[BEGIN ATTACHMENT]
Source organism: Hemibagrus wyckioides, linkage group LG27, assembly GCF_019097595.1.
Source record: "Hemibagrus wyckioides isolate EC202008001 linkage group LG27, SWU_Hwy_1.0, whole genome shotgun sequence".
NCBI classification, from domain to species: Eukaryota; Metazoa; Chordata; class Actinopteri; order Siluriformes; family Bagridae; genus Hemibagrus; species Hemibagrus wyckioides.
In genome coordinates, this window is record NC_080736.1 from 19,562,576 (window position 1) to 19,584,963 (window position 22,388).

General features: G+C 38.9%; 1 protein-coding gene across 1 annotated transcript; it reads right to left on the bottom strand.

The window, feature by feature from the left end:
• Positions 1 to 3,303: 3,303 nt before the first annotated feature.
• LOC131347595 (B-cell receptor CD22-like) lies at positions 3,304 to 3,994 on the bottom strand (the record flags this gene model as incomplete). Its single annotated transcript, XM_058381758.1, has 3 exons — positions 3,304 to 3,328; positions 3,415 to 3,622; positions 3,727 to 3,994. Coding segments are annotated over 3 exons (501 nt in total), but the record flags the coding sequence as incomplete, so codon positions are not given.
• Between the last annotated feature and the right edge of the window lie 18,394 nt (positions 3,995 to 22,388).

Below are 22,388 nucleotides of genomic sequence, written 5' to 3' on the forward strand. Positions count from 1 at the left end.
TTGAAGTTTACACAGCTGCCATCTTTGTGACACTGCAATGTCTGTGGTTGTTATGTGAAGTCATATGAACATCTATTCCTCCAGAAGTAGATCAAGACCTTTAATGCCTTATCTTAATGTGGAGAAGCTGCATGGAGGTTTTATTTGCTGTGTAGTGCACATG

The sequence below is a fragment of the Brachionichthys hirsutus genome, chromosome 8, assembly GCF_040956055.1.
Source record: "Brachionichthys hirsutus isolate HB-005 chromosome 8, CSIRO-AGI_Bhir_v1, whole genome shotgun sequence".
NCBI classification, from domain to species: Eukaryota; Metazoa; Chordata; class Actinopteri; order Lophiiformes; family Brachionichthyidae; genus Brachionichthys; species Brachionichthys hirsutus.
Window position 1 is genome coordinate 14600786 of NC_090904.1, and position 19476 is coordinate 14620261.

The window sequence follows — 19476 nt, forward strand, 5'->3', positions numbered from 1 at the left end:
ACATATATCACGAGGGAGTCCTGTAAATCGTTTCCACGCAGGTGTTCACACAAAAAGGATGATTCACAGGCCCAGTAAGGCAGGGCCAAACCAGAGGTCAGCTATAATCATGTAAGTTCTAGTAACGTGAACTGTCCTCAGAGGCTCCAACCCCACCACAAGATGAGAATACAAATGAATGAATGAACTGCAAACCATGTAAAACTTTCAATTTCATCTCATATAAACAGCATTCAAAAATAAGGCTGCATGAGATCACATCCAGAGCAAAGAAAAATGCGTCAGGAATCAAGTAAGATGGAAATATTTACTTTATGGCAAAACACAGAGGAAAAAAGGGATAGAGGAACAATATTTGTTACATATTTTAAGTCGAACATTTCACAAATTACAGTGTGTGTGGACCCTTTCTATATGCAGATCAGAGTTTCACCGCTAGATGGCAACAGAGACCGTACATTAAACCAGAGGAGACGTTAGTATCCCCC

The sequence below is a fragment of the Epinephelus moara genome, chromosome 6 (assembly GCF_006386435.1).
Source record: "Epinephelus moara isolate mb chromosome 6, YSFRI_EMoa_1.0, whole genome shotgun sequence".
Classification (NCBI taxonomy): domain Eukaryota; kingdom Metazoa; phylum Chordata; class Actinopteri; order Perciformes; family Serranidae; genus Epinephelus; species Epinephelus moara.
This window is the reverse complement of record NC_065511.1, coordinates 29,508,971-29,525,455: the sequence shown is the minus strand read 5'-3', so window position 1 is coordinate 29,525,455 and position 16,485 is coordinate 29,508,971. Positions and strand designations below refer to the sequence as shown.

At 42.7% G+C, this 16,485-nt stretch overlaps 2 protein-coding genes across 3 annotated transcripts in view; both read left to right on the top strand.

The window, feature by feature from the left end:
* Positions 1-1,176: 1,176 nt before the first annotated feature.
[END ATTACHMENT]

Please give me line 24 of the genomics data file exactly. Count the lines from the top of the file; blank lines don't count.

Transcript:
* Positions 1-1,176: 1,176 nt before the first annotated feature.